The Washington Examiner: The Taliban continue to embrace rule by terror. In addition to carrying out ruthless reprisal killings against former government personnel, the group is said to employ child soldiers and may have trained a brigade of suicide bombers. Numerous sources also suggest that the Taliban are creating a system of madrassas throughout Afghanistan.
DW: Poverty has run rampant in a Taliban-ruled Afghanistan. So much so that an ever-increasing number of Afghan parents are being forced into trafficking their own children. Be it to childless couples, as brides or even as fighters for radical Islamic groups. Most of the affected children come from internally displaced families: forced to flee
By RFE/RL’s Radio Azadi December 14, 2021 The United Nations says the first four months of Taliban rule in Afghanistan have been marked by “credible allegations” of more than 100 extrajudicial killings, the denial of women’s rights, and the recruitment of boys to be soldiers. Addressing the UN Human Rights Council in Geneva on December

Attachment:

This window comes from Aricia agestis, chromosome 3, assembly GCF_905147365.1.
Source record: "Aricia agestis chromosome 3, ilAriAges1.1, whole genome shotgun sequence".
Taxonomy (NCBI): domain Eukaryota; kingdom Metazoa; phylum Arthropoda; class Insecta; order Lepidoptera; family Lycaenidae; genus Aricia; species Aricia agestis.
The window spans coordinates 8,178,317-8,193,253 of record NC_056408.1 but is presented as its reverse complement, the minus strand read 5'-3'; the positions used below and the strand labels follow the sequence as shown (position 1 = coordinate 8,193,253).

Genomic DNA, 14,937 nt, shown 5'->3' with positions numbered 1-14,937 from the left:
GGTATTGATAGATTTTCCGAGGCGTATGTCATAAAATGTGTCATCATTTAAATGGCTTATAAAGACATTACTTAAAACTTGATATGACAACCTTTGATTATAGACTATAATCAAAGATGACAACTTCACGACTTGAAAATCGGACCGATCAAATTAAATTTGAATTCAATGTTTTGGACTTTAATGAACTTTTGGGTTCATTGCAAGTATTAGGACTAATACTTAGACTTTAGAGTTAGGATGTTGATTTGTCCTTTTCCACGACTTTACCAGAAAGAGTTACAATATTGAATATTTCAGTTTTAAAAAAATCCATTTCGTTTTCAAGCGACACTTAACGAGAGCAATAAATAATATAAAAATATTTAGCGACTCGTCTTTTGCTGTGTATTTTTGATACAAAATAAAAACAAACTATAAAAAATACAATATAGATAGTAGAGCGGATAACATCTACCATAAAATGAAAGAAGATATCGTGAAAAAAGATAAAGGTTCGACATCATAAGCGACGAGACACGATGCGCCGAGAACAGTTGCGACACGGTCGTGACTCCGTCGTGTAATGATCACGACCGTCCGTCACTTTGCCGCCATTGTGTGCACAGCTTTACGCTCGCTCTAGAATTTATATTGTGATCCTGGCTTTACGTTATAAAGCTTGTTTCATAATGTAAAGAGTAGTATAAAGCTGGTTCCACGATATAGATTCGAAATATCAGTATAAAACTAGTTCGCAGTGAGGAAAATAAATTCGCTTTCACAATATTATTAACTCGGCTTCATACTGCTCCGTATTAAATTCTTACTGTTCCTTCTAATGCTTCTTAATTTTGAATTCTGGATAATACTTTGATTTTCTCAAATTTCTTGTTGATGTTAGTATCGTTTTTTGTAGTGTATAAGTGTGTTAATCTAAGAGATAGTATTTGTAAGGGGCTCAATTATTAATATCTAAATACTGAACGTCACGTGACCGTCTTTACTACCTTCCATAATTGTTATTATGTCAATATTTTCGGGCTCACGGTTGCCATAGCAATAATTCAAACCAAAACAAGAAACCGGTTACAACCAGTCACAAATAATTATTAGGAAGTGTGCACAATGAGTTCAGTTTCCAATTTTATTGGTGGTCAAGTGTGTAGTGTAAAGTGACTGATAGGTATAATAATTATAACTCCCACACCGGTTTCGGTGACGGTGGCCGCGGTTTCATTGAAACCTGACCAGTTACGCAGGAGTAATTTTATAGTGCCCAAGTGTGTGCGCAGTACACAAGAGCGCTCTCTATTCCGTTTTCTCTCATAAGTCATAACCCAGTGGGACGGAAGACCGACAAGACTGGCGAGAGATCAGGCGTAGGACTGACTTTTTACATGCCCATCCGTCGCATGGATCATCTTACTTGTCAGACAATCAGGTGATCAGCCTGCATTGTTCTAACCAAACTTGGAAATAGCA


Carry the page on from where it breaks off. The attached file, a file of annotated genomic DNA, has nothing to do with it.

1TV: Afghanistan’s government should release children detained for alleged association with armed insurgent groups, Human Rights Watch has said. Hundreds of children are currently detained for alleged involvement with the Taliban, the extremist armed group Islamic State-Khorasan Province (also known as IS-KP), or other armed groups, and are often tortured in facilities run by government
Radio Free Europe/Radio Liberty June 26, 2020 The U.S. State Department has added Afghanistan to a list of nations doing little to stop human trafficking, saying Kabul has failed to properly address child sexual slavery and the recruitment of child soldiers. In its annual Trafficking In Persons Report released on June 25, the department included Afghanistan in
1TV: A 13-year-old child suicide bomber who was forced to carry out a suicide attack by the Taliban militants surrendered himself to the police in Afghanistan’s northern Kunduz province. The child, identified as Syed Mukhtar, threw his suicide vest into river before surrendering himself, a spokesman for provincial police said. Click here to read more
BBC News: In a dusty courtyard, behind a tall mesh fence, a group of teenagers are playing a frenetic game of football, while others stand around watching from the sidelines. These are some of Afghanistan’s most vulnerable and most troubled children. Inmates of Kabul’s Juvenile Rehabilitation Centre. The centre generally holds approximately 300 inmates, aged